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Elon Musk spent March pushing Twitter Blue. An estimated 4% of people who visited its sales page signed up, report says.

Elon Musk acquired Twitter on October 27.Elon Musk surrounded by Twitter logos.

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  • Around 2.6 million people visited the Twitter Blue sales page last month, and 116,000 signed up.
  • Elon Musk announced changes to the subscription in March, including an end to legacy verification.
  • The New York Times, CNN, and The White House have said they wouldn’t pay for Twitter Blue.

Just over 4% of people who visited the Twitter Blue sales website last month subscribed to the service, according to web traffic data viewed by Bloomberg.

It reports that 116,000 people signed up for Twitter Blue in March – a monthly subscription of $8 – compared to 2.6 million who visited its sales page, based on estimates from SimilarWeb, which analyzes internet traffic.

That’s about a 40% increase on The Information’s February report that Twitter had 290,000 Blue subscribers globally. But that’s still fewer than 1% of Twitter’s 500 million monthly users, per Bloomberg.

Elon Musk has been taking steps to make Twitter Blue more attractive in recent weeks.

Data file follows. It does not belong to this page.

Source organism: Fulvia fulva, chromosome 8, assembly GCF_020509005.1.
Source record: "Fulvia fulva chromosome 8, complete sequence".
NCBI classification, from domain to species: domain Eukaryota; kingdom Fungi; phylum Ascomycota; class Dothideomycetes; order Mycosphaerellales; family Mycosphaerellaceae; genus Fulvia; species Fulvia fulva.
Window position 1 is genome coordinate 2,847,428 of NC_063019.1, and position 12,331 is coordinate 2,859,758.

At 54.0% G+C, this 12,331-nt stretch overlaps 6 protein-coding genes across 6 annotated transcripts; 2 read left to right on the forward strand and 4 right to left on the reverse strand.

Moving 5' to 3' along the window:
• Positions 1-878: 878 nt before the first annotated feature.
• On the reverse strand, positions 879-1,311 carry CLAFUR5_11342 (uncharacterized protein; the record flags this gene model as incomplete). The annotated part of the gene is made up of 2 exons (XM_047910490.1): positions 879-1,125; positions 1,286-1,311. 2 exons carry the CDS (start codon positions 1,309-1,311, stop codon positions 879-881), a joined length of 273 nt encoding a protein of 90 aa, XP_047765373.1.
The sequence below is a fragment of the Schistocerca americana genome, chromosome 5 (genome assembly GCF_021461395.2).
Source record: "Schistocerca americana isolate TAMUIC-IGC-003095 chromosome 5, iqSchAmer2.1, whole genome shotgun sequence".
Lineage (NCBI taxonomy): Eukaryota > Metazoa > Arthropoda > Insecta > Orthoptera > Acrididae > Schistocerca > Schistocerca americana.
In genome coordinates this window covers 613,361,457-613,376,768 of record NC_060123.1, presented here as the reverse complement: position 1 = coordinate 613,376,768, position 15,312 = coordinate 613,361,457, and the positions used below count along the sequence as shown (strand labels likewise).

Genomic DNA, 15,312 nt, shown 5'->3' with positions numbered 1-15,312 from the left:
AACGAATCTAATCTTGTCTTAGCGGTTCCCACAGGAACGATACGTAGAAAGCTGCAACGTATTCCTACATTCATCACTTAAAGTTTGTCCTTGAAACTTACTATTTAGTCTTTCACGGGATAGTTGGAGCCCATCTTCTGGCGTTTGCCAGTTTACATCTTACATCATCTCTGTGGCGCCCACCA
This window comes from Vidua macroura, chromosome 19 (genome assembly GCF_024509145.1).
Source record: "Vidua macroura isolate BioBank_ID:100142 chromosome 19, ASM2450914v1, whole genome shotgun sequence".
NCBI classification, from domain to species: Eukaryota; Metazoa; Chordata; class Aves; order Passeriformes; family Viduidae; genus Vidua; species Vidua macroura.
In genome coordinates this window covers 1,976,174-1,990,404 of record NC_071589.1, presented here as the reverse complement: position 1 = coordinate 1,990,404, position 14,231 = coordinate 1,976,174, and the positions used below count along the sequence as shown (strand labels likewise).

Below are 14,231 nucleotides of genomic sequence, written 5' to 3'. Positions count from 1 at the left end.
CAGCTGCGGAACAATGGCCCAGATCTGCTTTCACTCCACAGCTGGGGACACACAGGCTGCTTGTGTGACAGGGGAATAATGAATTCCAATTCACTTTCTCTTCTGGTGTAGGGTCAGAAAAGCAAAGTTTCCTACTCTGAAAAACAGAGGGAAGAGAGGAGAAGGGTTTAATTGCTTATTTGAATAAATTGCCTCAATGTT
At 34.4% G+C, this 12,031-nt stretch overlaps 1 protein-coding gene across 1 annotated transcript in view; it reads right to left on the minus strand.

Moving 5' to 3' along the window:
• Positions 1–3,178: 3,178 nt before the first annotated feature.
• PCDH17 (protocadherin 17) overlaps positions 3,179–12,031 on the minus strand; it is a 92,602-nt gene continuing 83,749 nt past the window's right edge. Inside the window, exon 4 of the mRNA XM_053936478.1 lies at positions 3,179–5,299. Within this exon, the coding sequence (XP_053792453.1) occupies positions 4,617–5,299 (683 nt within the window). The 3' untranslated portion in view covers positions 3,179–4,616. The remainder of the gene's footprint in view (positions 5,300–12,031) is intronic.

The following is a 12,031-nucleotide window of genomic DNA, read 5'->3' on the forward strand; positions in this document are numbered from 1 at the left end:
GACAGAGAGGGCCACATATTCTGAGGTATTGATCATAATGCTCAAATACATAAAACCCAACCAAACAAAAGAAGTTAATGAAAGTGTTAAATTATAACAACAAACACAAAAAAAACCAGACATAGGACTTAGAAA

On March 23, he announced that Twitter would be removing legacy checkmarks – the blue ticks which verify the authenticity of high-profile accounts unless these accounts sign up for Twitter Blue. However, seemingly only The New York Times has seen its checkmark taken away since the April 1 deadline Musk previously set. 

One of the biggest benefits of Twitter Blue is the ability to attain the checkmark previously reserved for public figures, but its initial rollout led to several trolls impersonating celebrities, leading to a temporary pause. 

Twitter users have often mocked those who paid for the status, prompting the company to work on a feature that lets Twitter Blue subscribers hide the checkmark, per The Verge

Then on March 28, Musk said that only paying subscribers could vote in polls or appear on users’ “For You” feeds. A backlash then prompted him to say accounts that users follow would still appear there.

But that hasn’t convinced many high-profile accounts, with the likes of CNN, the Los Angeles Times, and even the White House saying it wouldn’t pay for the service if Musk took away their checkmarks. 

“Verification no longer establishes authority or credibility,” said Sara Yasin, managing editor of the Los Angeles Times, per CNN.

Last month also saw a consumer protection watchdog in the European Union confirm to Insider that Twitter Blue was breaking rules on unfair business practices by failing to show its full cost to consumers right away. 

That’s because it was advertising prices on the website without a sales tax which Europe requires companies to include. 

Twitter appears to have since updated this, now displaying the extra 20% before checkout in the UK.

Insider contacted Twitter for comment. The company responded with an automated message that didn’t address the inquiry.

Read the original article on Business Insider
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